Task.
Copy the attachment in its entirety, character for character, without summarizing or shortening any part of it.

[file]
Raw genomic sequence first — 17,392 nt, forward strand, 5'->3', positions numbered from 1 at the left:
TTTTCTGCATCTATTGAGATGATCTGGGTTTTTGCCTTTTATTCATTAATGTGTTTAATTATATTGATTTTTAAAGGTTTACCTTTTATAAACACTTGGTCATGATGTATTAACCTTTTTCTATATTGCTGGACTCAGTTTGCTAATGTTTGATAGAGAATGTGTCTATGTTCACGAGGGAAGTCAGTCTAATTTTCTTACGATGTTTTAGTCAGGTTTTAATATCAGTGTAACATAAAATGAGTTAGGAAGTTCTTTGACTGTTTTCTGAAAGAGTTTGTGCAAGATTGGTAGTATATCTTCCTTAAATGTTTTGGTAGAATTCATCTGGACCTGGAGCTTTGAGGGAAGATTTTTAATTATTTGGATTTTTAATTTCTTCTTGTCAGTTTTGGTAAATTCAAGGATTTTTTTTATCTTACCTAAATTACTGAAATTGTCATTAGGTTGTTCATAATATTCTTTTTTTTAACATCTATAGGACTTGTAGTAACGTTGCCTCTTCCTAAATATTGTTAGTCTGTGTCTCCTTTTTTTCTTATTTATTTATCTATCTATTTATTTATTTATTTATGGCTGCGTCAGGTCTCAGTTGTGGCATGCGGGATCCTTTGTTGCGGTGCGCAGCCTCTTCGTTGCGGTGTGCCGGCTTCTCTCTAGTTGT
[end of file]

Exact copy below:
Raw genomic sequence first — 17,392 nt, forward strand, 5'->3', positions numbered from 1 at the left:
TTTTCTGCATCTATTGAGATGATCTGGGTTTTTGCCTTTTATTCATTAATGTGTTTAATTATATTGATTTTTAAAGGTTTACCTTTTATAAACACTTGGTCATGATGTATTAACCTTTTTCTATATTGCTGGACTCAGTTTGCTAATGTTTGATAGAGAATGTGTCTATGTTCACGAGGGAAGTCAGTCTAATTTTCTTACGATGTTTTAGTCAGGTTTTAATATCAGTGTAACATAAAATGAGTTAGGAAGTTCTTTGACTGTTTTCTGAAAGAGTTTGTGCAAGATTGGTAGTATATCTTCCTTAAATGTTTTGGTAGAATTCATCTGGACCTGGAGCTTTGAGGGAAGATTTTTAATTATTTGGATTTTTAATTTCTTCTTGTCAGTTTTGGTAAATTCAAGGATTTTTTTTATCTTACCTAAATTACTGAAATTGTCATTAGGTTGTTCATAATATTCTTTTTTTTAACATCTATAGGACTTGTAGTAACGTTGCCTCTTCCTAAATATTGTTAGTCTGTGTCTCCTTTTTTTCTTATTTATTTATCTATCTATTTATTTATTTATTTATGGCTGCGTCAGGTCTCAGTTGTGGCATGCGGGATCCTTTGTTGCGGTGCGCAGCCTCTTCGTTGCGGTGTGCCGGCTTCTCTCTAGTTGT